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8/52. adrenoleukodystrophy in a Chinese boy.

    We report the first Chinese boy with adrenoleukodystrophy (ALD) who presented with hyperpigmentation, behavioral change and demyelination shown in magnetic resonance imaging of the brain. ALD was confirmed by the elevation of very long chain fatty acid in the serum and biochemical evidence of adrenal insufficiency. A trial of special diet with restriction of very long chain fatty acid and addition of glyceryl trierucate/glycerol trioleate oil (GTEO or Lorenzo's oil) failed to prevent clinical deterioration. The child had progressive visual loss and spastic tetraparesis despite dietary manipulation, adrenal steroid replacement and intravenous gammaglobulin treatment.
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keywords = adrenal
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9/52. Ataxic variant of adrenoleukodystrophy: MRI and CT findings.

    A 28-year-old man developed slowly progressive dysarthria and gait disturbance over 7 years. Neurological examination revealed marked ataxia of articulation and gait, mild ataxia and spasticity of all four limbs without intellectual, visual, auditory, sensory or sphincter dysfunction. No physical signs of adrenal hypofunction were found. However, analysis of fatty acid of plasma sphingomyelin showed an increase in very long chain fatty acids, compatible with the diagnosis of adrenoleukodystrophy. Computed tomography disclosed marked atrophy of the cerebellum and pons, and bilateral low-density lesions in the deep while matter of the cerebellum. magnetic resonance imaging showed these lesions more clearly, as well as other lesions in the middle and superior cerebellar peduncles, despite the absence of cerebral white matter involvement at the time of presentation. This is a rare case of adrenoleukodystrophy presenting as spinocerebellar degeneration and showing marked atrophy and several parenchymatous lesions of the cerebellum and brain stem.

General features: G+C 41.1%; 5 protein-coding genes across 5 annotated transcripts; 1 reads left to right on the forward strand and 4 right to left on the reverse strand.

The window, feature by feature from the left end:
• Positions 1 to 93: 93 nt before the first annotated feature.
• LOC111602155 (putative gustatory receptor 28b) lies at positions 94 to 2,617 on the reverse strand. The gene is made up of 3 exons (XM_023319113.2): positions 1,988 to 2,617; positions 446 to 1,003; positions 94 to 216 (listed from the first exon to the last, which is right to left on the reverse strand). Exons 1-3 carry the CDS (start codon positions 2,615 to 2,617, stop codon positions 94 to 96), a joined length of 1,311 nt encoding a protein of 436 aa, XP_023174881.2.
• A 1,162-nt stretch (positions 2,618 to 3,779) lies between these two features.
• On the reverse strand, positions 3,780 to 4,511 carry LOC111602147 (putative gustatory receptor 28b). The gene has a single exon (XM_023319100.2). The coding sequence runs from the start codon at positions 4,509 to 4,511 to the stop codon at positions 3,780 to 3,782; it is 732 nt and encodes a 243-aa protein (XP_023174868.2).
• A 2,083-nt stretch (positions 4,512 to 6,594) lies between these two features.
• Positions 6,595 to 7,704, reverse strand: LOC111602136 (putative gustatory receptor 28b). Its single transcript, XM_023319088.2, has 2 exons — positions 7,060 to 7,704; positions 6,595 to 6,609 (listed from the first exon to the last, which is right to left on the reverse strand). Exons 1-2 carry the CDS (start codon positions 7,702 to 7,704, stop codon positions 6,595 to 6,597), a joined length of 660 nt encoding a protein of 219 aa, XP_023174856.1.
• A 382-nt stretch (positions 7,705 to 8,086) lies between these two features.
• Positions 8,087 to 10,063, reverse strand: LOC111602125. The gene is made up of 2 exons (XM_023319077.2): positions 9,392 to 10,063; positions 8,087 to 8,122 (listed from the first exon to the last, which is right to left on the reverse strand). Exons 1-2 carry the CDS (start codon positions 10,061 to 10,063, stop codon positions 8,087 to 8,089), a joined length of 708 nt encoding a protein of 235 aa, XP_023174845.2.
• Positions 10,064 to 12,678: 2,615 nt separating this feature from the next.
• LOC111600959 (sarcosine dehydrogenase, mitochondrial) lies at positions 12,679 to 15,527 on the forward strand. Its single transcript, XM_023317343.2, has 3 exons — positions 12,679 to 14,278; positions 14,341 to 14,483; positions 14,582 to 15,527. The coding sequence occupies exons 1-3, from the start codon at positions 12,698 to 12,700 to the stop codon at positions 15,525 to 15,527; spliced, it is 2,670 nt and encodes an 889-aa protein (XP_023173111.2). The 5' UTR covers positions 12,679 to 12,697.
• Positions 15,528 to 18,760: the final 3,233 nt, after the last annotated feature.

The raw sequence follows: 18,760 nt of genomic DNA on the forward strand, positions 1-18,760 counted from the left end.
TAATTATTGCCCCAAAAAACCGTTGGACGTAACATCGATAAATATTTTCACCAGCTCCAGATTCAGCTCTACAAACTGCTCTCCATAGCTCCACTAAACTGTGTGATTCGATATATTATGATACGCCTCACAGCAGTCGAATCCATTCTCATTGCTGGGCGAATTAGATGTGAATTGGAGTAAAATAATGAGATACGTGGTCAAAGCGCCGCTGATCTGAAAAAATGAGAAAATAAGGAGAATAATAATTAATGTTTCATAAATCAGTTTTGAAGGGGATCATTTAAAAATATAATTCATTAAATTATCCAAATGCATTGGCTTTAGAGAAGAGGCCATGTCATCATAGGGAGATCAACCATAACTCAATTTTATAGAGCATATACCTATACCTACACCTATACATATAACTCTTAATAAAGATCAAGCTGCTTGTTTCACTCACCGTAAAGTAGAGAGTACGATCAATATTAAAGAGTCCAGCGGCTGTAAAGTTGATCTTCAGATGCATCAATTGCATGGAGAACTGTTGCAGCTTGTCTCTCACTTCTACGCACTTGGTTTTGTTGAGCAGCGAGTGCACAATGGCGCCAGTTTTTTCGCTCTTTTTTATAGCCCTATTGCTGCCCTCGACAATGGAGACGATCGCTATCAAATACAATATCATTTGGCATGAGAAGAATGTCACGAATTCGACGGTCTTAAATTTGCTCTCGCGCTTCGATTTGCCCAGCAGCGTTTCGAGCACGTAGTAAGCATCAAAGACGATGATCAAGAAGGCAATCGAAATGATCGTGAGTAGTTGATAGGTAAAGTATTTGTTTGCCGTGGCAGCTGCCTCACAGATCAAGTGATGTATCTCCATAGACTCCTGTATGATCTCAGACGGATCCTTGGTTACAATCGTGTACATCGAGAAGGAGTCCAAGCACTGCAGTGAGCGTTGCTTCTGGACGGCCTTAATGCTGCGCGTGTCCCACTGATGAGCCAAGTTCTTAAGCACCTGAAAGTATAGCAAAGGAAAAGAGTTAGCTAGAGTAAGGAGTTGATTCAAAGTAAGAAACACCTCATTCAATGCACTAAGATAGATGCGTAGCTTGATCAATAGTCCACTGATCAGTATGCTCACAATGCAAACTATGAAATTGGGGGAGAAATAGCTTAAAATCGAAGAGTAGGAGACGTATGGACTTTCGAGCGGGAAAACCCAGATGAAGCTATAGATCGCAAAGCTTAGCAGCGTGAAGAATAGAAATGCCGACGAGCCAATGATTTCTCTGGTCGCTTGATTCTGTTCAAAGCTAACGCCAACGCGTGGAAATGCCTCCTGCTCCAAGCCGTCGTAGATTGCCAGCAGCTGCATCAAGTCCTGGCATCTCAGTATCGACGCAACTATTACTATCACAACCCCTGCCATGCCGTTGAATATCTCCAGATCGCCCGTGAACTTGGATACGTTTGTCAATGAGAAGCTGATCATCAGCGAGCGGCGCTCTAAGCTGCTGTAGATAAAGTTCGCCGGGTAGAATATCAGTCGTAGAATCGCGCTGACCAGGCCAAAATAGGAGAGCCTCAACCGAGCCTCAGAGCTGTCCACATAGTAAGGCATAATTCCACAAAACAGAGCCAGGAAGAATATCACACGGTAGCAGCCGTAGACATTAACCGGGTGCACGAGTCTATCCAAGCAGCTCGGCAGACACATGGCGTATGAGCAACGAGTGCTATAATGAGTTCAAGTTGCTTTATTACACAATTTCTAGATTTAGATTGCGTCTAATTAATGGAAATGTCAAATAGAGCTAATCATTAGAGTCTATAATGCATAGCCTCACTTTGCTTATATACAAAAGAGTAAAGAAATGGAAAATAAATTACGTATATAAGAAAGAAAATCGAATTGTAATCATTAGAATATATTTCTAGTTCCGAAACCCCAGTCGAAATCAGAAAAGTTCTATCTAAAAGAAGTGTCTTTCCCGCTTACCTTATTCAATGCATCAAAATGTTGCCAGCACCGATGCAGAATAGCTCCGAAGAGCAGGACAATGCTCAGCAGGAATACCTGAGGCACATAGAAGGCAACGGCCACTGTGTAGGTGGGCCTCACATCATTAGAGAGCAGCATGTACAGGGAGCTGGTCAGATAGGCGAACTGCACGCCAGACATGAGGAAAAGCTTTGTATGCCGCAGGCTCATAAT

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ranking = 1
keywords = adrenal
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10/52. Adrenomyeloneuropathy as a cause of primary adrenal insufficiency and spastic paraparesis.

    Adrenomyeloneuropathy is a varient of adrenoleukodystrophy, both of which are rare inherited disorders of peroxisomes characterized by the accumulation of very-long-chain fatty acids in plasma, the central and peripheral nervous systems, adrenal glands and testes, which leads to dysfunction of these organs and systems. In this article, we describe an illustrative case of adrenomyeloneuropathy and discuss the clinical presentation, diagnosis and management of the 2 disorders.